Multichannel - HGTV

HGTV executive Ron Feinbaum, designer/consultant Jena Hall and Bassett Furniture president and CEO Ron Spilman discussed the network's licensed product lines, including its new HGTV Home furniture line that will be unveiled at the next premarket in High Point. The line will include case goods and upholstery, bring HGTV's "makeover" and "reveal" concepts to life in stores, and be promoted with HGTV signage.

In 2011, HGTV debuted HGTV Magazine, and launched three anchor product categories: Paint with Sherwin Williams, bedding with Bed Bath & Beyond, and flooring with Shaw. Product launches in 2012 will include lighting, decorative accessories, live plants, exterior paint and wallpaper, according to Feinbaum.

From a marketing perspective, HGTV translated its own research on lifestyles and life stages into specific style categories by collections, with regional appeal. Hall said the "life stage" factor has the potential to cause consumers to cross over to styles not previously considered in past market research. In providing a snapshot of its market, Feinbaum said HGTV reaches 50% of women age 25-54 in the United States at least once a month, and the company's fastest-growing market shares are split between Generation X and Generation Y, with Generation Y having the largest potential in terms of size.

Brick and mortar - "The Strivers"

A panel presentation on the value of participating in a retail performance group was given by members of "The Strivers," which got its start in 1995 as a brainstorming, networking and benchmarking group made up of family-owned furniture retailers. Today the group, which shares just about everything except geographic sales markets, numbers 14 members, four of whom shared the stage in Naples: Gary Steinhafel, Steinhafels Furniture Superstore; Ron Cardi, Cardi's Furniture; John Schultz, John Schultz Furniture & Mattress; and Ed Darcy, Mealey's Furniture. In the audience was Bob George, president of Impact Consulting Services, the Atlanta-based company that facilitates The Strivers' reporting and semi-annual roundtable meetings.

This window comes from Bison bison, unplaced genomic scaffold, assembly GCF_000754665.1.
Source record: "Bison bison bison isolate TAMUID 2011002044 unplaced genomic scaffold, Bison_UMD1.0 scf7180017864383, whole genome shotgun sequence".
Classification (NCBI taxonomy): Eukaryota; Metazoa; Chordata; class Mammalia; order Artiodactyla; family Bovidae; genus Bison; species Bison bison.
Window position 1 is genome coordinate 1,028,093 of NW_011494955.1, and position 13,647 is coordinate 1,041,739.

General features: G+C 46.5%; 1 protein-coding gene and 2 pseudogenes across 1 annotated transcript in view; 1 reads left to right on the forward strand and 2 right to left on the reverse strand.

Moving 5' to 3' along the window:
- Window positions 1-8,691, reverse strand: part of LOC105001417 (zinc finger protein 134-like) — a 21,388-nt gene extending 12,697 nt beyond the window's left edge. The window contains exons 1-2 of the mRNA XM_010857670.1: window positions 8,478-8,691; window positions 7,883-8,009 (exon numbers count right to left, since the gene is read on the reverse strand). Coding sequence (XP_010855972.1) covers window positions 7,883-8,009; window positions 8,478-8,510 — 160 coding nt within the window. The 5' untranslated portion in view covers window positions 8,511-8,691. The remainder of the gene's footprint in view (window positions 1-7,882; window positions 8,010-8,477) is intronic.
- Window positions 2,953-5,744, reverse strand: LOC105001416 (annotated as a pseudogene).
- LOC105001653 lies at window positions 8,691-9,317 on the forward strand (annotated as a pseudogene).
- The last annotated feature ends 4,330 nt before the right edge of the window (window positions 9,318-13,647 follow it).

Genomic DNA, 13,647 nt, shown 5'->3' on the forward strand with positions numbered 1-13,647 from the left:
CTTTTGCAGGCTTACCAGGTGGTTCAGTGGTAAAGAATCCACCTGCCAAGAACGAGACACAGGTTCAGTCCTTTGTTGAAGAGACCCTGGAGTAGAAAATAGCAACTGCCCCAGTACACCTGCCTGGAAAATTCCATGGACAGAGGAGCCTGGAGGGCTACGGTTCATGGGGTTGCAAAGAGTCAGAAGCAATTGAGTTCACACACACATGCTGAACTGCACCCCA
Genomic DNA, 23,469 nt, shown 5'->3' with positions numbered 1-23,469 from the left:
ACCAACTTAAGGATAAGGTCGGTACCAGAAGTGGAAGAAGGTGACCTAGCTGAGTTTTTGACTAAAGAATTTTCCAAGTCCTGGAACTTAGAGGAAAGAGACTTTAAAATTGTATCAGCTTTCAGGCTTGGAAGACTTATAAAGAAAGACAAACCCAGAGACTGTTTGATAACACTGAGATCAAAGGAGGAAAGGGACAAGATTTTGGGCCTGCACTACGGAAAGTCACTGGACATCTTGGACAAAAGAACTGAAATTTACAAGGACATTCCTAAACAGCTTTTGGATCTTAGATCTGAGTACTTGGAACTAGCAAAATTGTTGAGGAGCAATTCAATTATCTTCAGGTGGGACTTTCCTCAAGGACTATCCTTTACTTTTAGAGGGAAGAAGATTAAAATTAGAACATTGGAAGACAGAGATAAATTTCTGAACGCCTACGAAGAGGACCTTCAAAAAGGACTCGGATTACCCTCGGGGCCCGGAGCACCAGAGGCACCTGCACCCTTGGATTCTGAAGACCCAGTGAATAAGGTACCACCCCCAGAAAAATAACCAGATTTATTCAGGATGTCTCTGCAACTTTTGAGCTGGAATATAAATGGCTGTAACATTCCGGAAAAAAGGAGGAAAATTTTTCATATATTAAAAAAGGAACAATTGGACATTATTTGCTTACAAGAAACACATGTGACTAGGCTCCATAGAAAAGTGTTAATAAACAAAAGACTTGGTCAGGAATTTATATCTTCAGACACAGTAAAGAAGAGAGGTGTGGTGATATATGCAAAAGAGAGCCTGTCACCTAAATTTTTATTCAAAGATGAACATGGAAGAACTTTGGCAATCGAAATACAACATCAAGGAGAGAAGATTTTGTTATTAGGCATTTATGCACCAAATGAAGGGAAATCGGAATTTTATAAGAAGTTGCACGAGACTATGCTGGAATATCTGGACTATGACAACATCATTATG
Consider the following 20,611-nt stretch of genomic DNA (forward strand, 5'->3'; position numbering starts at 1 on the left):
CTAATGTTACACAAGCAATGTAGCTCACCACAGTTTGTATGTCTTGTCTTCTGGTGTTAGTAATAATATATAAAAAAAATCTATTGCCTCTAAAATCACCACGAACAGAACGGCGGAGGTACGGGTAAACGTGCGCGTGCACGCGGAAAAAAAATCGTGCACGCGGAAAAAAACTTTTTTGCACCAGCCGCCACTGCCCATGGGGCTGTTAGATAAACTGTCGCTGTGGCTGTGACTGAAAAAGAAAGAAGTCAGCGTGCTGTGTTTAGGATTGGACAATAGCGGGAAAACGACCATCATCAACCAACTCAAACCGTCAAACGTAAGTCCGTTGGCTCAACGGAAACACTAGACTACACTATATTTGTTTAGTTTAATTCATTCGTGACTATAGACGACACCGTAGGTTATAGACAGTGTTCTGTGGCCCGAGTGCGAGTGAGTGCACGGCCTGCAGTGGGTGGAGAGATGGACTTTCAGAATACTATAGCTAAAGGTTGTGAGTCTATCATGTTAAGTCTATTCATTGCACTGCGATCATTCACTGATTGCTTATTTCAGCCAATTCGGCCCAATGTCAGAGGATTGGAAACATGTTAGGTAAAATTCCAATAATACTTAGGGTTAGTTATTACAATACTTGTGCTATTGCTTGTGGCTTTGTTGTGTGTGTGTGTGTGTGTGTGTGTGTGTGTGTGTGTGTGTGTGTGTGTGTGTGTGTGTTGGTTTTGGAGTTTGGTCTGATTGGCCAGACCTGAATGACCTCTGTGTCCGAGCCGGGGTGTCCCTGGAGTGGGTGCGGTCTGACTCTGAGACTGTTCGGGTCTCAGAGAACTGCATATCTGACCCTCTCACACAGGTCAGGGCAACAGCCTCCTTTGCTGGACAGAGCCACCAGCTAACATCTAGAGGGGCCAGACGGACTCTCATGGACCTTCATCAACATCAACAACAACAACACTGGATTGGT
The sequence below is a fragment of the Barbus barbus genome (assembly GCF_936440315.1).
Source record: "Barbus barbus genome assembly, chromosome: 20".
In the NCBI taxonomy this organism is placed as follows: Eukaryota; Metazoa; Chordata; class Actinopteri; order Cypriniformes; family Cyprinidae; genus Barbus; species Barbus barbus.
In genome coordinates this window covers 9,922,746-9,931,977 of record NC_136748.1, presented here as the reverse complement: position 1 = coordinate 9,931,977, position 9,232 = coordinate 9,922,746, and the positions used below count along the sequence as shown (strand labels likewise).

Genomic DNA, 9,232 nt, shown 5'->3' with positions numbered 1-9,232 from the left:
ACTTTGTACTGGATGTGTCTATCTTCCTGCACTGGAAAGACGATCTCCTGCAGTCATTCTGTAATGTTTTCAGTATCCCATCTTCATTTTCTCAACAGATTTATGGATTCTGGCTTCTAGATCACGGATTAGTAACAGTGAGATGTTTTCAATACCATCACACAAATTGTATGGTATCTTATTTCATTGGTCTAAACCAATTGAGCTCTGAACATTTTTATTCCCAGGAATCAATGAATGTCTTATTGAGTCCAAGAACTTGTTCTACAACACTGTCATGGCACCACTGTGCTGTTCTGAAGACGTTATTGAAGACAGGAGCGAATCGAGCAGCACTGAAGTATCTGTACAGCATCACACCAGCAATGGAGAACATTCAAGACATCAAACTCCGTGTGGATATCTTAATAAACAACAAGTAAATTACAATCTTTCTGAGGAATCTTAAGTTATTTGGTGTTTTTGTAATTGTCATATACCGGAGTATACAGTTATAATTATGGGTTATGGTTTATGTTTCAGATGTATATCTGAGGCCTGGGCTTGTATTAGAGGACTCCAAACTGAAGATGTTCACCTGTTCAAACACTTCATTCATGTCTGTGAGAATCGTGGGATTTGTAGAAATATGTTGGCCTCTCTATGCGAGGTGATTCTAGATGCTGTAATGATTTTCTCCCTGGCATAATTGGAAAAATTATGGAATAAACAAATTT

The Strivers' purpose is to help members improve their operations. They do this by sharing financial data to compare retail performance, by exchanging ideas and constructive criticism to boost the line items that appear to be in need of improvement, and by providing personal and professional support to each other year-round.